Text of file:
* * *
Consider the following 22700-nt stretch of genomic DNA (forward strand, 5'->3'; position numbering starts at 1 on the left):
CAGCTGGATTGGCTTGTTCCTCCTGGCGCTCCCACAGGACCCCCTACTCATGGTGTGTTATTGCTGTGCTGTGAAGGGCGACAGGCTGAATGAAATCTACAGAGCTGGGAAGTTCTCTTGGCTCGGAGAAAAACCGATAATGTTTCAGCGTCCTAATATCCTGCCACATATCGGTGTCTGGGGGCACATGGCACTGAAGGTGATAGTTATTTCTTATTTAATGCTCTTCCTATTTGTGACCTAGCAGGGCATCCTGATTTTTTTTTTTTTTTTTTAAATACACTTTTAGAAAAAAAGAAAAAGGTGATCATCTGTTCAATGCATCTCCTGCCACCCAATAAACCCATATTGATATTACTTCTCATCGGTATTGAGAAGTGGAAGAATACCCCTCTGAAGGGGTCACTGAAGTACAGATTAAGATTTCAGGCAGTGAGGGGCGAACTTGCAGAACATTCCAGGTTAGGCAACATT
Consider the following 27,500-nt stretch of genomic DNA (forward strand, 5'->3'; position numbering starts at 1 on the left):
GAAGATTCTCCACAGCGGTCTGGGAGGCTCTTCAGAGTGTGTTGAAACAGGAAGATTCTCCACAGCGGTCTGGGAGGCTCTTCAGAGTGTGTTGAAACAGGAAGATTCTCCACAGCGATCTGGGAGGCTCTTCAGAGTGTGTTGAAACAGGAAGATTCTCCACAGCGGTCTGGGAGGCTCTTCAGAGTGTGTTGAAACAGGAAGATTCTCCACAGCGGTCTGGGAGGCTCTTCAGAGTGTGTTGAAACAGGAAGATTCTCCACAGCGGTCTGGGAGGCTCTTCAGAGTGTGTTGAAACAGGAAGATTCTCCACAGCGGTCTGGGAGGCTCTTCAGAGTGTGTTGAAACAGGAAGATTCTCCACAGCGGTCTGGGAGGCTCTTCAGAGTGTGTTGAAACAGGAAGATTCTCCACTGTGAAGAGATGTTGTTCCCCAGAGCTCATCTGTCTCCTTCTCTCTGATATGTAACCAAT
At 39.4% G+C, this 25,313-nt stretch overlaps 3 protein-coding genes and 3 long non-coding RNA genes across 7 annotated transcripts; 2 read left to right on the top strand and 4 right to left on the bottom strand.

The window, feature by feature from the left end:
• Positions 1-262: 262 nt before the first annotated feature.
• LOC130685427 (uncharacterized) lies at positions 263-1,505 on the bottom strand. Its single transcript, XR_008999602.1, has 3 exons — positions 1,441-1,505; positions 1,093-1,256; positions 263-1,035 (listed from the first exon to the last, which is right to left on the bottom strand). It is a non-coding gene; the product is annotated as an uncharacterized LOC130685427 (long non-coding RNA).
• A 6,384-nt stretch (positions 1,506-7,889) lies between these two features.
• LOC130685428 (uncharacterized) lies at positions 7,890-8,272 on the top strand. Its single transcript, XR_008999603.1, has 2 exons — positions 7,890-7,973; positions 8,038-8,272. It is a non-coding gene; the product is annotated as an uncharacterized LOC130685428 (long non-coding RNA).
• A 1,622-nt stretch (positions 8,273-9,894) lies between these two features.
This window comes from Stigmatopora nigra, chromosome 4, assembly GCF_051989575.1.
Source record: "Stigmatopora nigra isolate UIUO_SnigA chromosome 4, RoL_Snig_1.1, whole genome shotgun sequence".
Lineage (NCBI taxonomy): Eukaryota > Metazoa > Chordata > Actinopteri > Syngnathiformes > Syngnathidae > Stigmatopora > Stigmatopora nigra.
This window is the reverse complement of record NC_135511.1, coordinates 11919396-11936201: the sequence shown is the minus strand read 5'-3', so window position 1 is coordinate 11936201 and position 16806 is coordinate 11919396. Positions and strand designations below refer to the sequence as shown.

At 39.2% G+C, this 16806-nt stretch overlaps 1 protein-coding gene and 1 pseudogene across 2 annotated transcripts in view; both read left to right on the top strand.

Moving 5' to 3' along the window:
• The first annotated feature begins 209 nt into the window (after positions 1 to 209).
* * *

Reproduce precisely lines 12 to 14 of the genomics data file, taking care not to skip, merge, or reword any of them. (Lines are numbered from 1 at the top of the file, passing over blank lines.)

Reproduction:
This window comes from Stigmatopora nigra, chromosome 4, assembly GCF_051989575.1.
Source record: "Stigmatopora nigra isolate UIUO_SnigA chromosome 4, RoL_Snig_1.1, whole genome shotgun sequence".
Lineage (NCBI taxonomy): Eukaryota > Metazoa > Chordata > Actinopteri > Syngnathiformes > Syngnathidae > Stigmatopora > Stigmatopora nigra.